So in that shop, I actually got my outfit I was really relieved that I had something, because after that first shop, the secondhand shop, I was very… I was first of all stressed because of the time but also I thought like “Oh…Jesus Christ”. Like cut-outs is actually not a simple theme, because it’s a very, very specific and you have to find it and if you don’t, like you’re like: “Okay, what do you do now?” 

Anyway, I got something and it was from a sustainable brand, so I was like… I was very relieved and I even like it, so I was very glad to have something. And the funny thing is: I went back to that shop on the weekend after, on Saturday, after everything was done, just you know to say “Thank you” to the shopkeepers and they were like: “You were a rough customer!”. And I was like: “Oh no, I’m so sorry. I’m so sorry. I was just…“ I mean, I explained to them. I hope they… yeah, I hope they have some compassion with me. I’m normally not that difficult. Yeah, anyway…

So yeah, I had my outfit and then we had like I think it was like one hour left to do hair and makeup. And I had already in advance researched a beauty parlour that uses only natural cosmetics and clean cosmetics and like things like that because I thought you know if the theme is sustainability… well… my personal theme is sustainability, I did want to have that reflected also the makeup.

And that went relatively smooth. I just told her, you know: “I trust you. Do what you think is right. I give myself to your competent hands” and I think for me the main thing was just to also show the viewers, later then on TV, that even when it comes to cosmetics, sustainability is an option. And there is even you know beauty parlours with that focus.

Yeah… And then we got back to the studio and then it was my turn to run along the runway and get cheered on and run back and forth and back and forth and back and forth. And that time, I was like: “Oh, I should have done some model training before.” Which I haven’t. So it’s not the most professional runway walk. But it is what it is. And yeah, so… So that was the Shopping Queen week. 

And on TV, there is a finale that they show on the Friday, however, it actually doesn’t happen on… on that Friday. It’s on a separate day. And for us, the finale was the week after in Hamburg. So in a different city. So we all went there by train. And then the finale was another… I think it was a half day. It wasn’t a full day like I mean, actually, it was a full day because of course we had to take the train, it took a while… But at the studio, I think we had to be by 12. So leave in Berlin, I don’t remember exactly, 9/10-ish, something like that. So we went there a little early. We went to a nice cafe, had a coffee and then arrived in the studio in Hamburg.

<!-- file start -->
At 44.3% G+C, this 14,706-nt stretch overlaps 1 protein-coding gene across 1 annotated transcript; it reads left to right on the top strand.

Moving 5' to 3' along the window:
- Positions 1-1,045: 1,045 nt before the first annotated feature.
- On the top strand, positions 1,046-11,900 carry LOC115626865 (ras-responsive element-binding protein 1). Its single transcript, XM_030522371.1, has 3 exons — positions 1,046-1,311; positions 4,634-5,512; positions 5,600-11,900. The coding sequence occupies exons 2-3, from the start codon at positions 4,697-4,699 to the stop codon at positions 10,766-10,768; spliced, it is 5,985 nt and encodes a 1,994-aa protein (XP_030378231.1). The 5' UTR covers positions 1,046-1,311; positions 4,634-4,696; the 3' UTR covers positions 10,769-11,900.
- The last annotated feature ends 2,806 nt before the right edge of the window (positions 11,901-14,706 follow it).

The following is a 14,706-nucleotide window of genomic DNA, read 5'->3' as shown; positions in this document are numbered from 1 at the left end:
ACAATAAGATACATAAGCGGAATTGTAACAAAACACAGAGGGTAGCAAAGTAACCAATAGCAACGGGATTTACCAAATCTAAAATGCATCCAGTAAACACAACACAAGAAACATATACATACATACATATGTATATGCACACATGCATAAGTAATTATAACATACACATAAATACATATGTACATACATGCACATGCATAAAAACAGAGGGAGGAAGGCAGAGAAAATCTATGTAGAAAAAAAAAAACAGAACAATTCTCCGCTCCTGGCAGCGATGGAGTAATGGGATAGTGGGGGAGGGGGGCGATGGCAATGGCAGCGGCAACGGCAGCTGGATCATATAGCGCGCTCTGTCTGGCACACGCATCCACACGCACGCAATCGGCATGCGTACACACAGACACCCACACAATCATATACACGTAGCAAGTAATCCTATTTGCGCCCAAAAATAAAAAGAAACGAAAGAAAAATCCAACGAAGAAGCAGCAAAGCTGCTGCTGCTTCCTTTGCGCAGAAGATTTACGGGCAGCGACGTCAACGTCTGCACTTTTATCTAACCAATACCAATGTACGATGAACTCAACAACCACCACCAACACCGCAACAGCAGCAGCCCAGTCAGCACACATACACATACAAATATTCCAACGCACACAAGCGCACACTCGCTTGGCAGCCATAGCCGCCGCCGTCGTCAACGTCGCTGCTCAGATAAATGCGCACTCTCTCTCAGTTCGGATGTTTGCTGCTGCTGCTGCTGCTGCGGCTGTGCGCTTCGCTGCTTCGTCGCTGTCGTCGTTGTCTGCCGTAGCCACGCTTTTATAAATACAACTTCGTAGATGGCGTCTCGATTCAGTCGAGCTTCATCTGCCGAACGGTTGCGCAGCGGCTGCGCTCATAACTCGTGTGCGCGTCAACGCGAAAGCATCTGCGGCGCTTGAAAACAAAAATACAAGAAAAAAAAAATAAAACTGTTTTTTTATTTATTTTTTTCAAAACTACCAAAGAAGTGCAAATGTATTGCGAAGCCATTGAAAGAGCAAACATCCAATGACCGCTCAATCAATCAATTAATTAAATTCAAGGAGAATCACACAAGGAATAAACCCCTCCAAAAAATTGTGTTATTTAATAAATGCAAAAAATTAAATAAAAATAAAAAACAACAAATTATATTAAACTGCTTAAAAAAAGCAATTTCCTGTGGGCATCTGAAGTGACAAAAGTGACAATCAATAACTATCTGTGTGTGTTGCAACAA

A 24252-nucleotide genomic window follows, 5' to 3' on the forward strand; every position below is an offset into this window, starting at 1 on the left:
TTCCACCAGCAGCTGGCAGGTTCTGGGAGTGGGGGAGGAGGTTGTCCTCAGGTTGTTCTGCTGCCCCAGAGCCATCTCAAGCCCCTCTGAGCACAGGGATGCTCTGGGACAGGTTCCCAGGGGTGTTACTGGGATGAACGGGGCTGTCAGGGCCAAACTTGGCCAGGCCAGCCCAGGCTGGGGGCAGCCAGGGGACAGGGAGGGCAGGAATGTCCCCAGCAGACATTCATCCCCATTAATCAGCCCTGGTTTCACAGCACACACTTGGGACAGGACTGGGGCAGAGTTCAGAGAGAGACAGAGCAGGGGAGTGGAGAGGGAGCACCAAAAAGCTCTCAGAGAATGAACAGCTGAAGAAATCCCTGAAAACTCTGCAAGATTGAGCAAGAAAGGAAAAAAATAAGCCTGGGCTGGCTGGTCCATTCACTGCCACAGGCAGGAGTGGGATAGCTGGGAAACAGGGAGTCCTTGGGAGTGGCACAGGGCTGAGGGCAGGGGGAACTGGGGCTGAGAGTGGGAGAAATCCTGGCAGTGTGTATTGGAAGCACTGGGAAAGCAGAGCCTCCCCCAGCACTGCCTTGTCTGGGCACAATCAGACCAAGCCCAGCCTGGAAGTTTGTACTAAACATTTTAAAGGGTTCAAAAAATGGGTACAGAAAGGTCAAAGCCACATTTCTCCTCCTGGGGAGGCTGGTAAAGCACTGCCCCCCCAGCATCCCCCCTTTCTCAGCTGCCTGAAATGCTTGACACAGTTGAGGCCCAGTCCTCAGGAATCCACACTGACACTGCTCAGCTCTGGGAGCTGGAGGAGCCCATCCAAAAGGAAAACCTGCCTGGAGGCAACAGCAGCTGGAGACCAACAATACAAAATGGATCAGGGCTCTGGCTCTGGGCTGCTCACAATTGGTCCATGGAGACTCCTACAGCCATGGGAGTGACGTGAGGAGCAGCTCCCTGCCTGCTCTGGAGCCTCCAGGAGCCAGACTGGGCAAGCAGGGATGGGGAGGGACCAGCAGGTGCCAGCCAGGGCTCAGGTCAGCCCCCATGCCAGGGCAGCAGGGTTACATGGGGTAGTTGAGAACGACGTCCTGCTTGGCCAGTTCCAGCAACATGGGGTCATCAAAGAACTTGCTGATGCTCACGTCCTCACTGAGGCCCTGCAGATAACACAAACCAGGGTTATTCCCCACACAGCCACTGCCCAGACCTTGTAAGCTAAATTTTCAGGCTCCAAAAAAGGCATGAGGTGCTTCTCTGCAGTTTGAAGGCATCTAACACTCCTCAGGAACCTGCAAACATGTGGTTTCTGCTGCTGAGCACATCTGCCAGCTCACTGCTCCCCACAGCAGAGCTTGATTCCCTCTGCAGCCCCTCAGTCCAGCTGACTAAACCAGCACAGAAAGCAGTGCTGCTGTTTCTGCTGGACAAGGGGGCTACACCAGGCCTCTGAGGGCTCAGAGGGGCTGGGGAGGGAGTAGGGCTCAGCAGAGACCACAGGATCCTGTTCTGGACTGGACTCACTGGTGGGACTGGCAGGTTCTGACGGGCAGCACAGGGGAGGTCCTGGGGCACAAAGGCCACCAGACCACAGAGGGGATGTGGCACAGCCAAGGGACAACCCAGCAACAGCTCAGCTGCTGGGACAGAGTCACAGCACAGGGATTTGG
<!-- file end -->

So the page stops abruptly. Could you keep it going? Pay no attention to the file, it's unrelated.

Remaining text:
And then we had to like prepare ourselves. Everyone has to wear their same outfits again and the same style. This was actually a little bit of a challenge because I usually don’t wear makeup but I have to put on the exact same makeup as I had on my shopping day. But luckily I got a lot of help from the other women so that I was reasonably presentable. Yeah, and so then we get into the same outfit again, and then we get a final rating by Guido Maria Kretschmer. And he is a German fashion designer and so he also on TV if you watch the show, he constantly like comments on, you know, the outfit, the style of the women. So he is like the fashion guru on the show. 

And so people often ask, so in person, is he also that nice? And of course, I mean I only met him very briefly for this, you know, occasion. What I do appreciate about Guido is that he might critique your outfit – I mean, he is a fashion designer, so obviously he does have an opinion on various outfits – but he never critiques the person herself. And that is something I do respect about him.

Yeah, so that was my Shopping Queen experience. I have to say, overall, I had a lot of fun. It was really exciting. I mean, to be honest, mostly just to see just behind the scenes how it works. I thought that was really cool. I really enjoyed that part much more than, you know, the actual shopping. That… that one was kind of stressful. But for me, it was a cool experience. Something new to try. I did not make a fool of myself, I think. Other people can be the judge of that. I did have an outfit at the end that was sustainable. Maybe, you know, I got that message across. I hope so. Let’s see. 

It was very exhausting. Like it took me a week or two to really recover from all that. I mean, it’s… it’s a lot of adrenaline, like a full week adrenaline, adrenaline, adrenaline… But it was fun. I enjoyed it. 

I would be really curious to know what your thoughts are on this. Do you think it is possible to raise awareness for sustainability by participating in such a show? Do you think it’s stupid? Do you think it’s really cool? Like, like, what are your thoughts? Let me know. 

As usual, you can reach out to me either via email – it’s hello at elisabeth ignasiak.com – or on social media, and all my social media profiles are in the show notes. 

And finally, if you have a friend who likes reality TV, or you think they could use some tips on sustainable fashion, I would really appreciate if you forwarded this episode to them. And maybe this way I can inspire more people to make a difference. Thank you. Bye-bye!